Singapore – Past efforts to halt North Korea‘s nuclear buildup and to broker a peace deal for the divided Korean Peninsula are today considered monumental failures.
One promising moment came in 1994; another in 2005. But those hopes gradually fizzled out.
Outcomes are uncertain, with high drama and shifting expectations from a president frequently bragging about his deal-making ability and a dictator for whom nuclear diplomacy makes strategic and economic sense.
Analysts see the mere fact that the summit will happen at all as a promising step forward in bringing the reclusive state closer to the world community. Just months ago, such a meeting seemed unthinkable.
“The worst case scenario is fighting an unnecessary war against North Korea that kills tens or hundreds of thousands of people,” Evan Resnick, assistant professor at the S. Rajaratnam School of International Studies in Singapore, told Al Jazeera.
“Anything that’s not that is a better outcome.”
One can never be comfortable dealing with North Korea.
Hardline North Korean critics remain sceptical about the hastily arranged meeting and unchartered venture into summit diplomacy.
“This is truly unprecedented,” Greg Scarlatoiu, executive director of the Washington, DC-based Committee for Human Rights in North Korea, told Al Jazeera.
“That said, one can never be comfortable dealing with North Korea. The regime has breached each and every promise it has made through bilateral or multilateral diplomatic interaction.”
Fire and fury
A constructive US-North Korea dialogue on denuclearisation follows a lengthy exchange of name-calling and taunts.
Last August, Trump threatened North Korea with “fire, fury and, frankly, power the likes of which this world has never seen before”.
He repeated his military threat the following month while labelling Kim “Little Rocket Man … on a suicide mission”.
“The United States has great strength and patience, but if it is forced to defend itself or its allies, we will have no choice but to totally destroy North Korea,” Trump told the United Nations.
Kim responded in kind: “Whatever Trump might have expected, he will face results beyond his expectation. I will surely and definitely tame the mentally deranged US dotard with fire,” Kim said in a statement.
Those exchanges have since cooled, and earlier this year Kim broached the possibility of a face-to-face meeting with Trump.
It follows Kim’s meetings with regional leaders earlier this year – he was photographed walking in the woods with South Korean President Moon Jae-in, and on a beach with Chinese President Xi Jinping.
Intelligence analysts have long said the North Korean leadership’s priority is its survival and that Pyongyang has staked its existence on the development of nuclear weapons. In what may amount to a negotiating posture, the US has maintained its bottom line remains the complete, verifiable and irreversible denuclearisation of North Korea.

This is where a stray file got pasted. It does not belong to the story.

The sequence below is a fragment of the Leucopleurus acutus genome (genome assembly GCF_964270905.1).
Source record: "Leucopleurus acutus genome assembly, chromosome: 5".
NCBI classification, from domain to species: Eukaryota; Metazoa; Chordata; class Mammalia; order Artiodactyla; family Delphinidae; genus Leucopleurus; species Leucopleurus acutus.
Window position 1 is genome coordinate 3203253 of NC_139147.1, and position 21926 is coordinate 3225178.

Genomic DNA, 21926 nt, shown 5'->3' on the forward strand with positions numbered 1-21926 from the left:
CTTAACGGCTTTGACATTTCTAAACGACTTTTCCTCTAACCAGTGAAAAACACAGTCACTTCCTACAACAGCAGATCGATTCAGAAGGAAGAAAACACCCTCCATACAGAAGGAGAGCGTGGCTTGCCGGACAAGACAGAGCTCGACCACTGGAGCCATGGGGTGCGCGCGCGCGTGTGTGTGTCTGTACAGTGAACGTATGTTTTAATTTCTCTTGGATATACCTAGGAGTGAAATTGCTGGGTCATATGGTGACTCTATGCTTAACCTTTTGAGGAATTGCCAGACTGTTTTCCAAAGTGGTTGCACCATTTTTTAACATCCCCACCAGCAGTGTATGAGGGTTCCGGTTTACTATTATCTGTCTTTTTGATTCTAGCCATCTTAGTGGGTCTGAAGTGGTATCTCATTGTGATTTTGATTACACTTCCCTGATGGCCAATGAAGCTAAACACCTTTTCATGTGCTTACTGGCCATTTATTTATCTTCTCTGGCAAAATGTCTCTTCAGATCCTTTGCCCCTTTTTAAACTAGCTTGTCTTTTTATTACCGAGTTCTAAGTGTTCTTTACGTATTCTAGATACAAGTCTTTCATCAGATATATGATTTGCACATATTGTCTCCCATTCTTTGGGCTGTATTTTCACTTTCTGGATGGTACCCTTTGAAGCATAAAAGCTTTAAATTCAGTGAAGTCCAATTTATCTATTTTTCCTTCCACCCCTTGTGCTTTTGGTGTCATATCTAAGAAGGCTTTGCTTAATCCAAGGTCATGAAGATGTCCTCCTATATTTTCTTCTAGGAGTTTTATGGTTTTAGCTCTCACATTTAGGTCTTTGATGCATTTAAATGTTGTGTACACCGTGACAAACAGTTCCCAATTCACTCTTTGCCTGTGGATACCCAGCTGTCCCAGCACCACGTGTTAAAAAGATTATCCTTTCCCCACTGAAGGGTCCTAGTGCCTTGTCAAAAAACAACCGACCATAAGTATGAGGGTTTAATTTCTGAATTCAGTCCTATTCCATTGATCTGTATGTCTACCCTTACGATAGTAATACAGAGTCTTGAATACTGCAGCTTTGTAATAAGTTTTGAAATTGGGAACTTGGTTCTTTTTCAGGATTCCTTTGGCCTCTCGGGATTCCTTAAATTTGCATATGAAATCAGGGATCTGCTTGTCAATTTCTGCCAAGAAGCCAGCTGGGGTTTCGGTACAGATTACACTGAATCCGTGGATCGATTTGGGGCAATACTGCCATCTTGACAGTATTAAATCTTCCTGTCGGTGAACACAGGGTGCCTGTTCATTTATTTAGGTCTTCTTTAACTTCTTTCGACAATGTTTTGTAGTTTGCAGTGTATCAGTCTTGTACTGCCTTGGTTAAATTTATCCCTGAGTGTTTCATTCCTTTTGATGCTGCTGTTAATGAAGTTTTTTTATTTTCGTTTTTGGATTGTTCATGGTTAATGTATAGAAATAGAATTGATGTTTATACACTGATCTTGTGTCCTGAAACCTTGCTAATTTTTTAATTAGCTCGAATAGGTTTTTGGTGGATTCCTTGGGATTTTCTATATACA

But the rhetoric has shifted, with Trump backing away in recent weeks from his pledge to put “maximum pressure” on Pyongyang.
North Korea cannot denuclearise completely right now and hope to be safe from a president who said we're going to rain fire and fury on you
After meeting senior North Korean envoy Kim Yong-chol at the White House on June 1, Trump said: “We’re not going to go in and sign something on June 12. And we never were. We’re going to start a process. And I told him today, take your time. We can go fast. We can go slowly.”
Analysts doubt that denuclearisation is achievable in the short term, and even with a political agreement, experts say the process could take up to 15 years.
“North Korea cannot denuclearise completely right now and hope to be safe from a president who said we’re going to rain fire and fury on you, from a country that’s been calling you evil for 25 years,” said Horacio Falcao, a negotiations expert at the INSEAD graduate business school in Singapore.
Lee Seong-hyon, of the Department of Unification Strategy Studies at the Sejong Institute in Seoul, added: “Given the tremendous complexity involved with North Korea’s nuclear weapons, it’s not going to be a quick one-shot deal, simply because of the sheer complexity and details.”
For North Korea, incentives to the bargaining table include a peace treaty formally ending the 1950-53 Korean War, the ceasing of hostilities, security guarantees, the lifting of economic sanctions and large-scale foreign investment.
is much more interested in the theatrics of public policy, rather than the substance”]
In political terms, the Trump-Kim exchange may simply come down to optics, with an overall messaging designed to boost both politicians with their respective home audiences: Trump promoting his image as a deal-maker, and Kim – who is believed to still be in his mid-30s – winning political legitimacy for himself and his country on the global arena.
“Trump is a publicity seeker. He sees the summit not as a means to an end, but the end itself. He’s much more interested in the theatrics of public policy, rather than the substance,” Resnick, the assistant professor, said.
He added, “Kim wants to attain some prestige on the international stage, and I don’t see that as a bad thing. The less under siege North Korea perceives itself to be, the less belligerent it will be on the world stage.”
With reporting by Jinyoung Park in Seoul